Most cases of plantar fasciitis are diagnosed by a health care provider who listens carefully to your description of symptoms. During an examination of your feet, your health care provider will have to press on the bottom of your feet, the area most likely to be painful in plantar fasciitis. Because the pain of plantar fasciitis has unique characteristics, pain upon rising, improvement after walking for several minutes, pain produced by pressure applied in a specific location on your foot but not with pressure in other areas, your health care provider will probably feel comfortable making the diagnosis based on your symptoms and a physical examination. Your health care provider may suggest that you have an X-ray of your foot to verify that there is no stress fracture causing your pain.




Non Surgical Treatment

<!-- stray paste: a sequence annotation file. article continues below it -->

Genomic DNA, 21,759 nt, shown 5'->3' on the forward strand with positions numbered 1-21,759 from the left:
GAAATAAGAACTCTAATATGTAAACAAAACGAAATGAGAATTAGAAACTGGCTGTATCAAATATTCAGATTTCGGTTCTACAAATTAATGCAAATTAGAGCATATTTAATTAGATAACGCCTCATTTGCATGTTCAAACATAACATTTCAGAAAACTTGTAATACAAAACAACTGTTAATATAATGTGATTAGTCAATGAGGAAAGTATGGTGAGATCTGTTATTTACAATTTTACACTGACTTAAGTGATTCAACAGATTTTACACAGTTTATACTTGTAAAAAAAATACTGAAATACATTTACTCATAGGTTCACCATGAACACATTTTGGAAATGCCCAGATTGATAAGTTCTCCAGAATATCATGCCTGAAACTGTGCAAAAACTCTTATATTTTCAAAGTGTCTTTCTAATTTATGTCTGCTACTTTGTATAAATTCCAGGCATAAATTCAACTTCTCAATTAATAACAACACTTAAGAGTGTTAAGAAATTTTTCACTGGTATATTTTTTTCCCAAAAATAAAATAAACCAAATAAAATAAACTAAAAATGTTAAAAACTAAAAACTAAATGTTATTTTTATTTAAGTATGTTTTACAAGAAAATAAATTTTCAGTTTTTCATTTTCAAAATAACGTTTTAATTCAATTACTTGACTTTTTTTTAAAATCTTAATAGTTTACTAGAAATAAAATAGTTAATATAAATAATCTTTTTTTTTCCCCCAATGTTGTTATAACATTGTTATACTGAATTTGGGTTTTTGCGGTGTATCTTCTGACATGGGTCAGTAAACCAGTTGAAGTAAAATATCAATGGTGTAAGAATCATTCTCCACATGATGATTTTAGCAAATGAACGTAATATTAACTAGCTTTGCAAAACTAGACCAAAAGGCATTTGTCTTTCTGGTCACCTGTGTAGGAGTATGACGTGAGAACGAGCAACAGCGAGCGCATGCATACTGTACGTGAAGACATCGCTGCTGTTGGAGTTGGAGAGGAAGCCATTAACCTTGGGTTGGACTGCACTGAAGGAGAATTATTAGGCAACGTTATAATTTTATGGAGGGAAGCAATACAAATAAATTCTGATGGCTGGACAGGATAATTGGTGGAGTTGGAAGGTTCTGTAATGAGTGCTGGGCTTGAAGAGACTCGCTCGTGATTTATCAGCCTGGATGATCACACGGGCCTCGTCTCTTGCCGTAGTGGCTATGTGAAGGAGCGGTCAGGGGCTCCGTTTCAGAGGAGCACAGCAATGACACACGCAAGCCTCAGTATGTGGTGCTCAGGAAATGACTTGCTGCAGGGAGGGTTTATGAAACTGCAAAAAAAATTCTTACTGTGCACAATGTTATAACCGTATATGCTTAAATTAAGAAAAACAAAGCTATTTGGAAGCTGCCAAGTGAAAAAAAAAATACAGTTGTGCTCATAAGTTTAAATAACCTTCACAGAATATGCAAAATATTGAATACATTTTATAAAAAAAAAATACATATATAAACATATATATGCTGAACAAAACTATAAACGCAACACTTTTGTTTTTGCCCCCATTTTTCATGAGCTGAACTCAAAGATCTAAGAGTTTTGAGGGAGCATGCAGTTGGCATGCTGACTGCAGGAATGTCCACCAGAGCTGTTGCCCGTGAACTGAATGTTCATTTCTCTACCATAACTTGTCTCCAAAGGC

Talk to your doctor about the best treatment plan for you. Options include. Apply ice or a cold pack to the heel and arch for 15 to 20 minutes several times a day. Wrap the ice or cold pack in a towel. Do not apply the ice directly to your skin. A special splint that will hold your foot in a neutral position while sleeping. Special shoe inserts that support the mid-arch region of your foot. Inserts that are not customized may work just as well as those that are customized. Activity. Avoid running and other activities that may worsen pain. Begin stretching exercises to lengthen the Achilles tendon and plantar fascia as recommended by your doctor. This is usually done when pain has lessened or improved. To help manage pain, your doctor may recommend over-the-counter nonsteroidal anti-inflammatory medication (NSAIDs), such as ibuprofen or naproxen. Prescription pain relievers may also be required. Steroid injections may be used in some cases or if other treatment is not working. A special type of sound wave called extracorporeal shock wave may also be considered in certain cases. This treatment happens under the care of your doctor. At this time, this is generally a treatment for long-term cases that do not respond to other treatments. Massage therapy or accupuncture may also be effective for long-term cases. In a few cases, basic treatments don't help. Surgery may be performed to cut the tight, swollen fascia.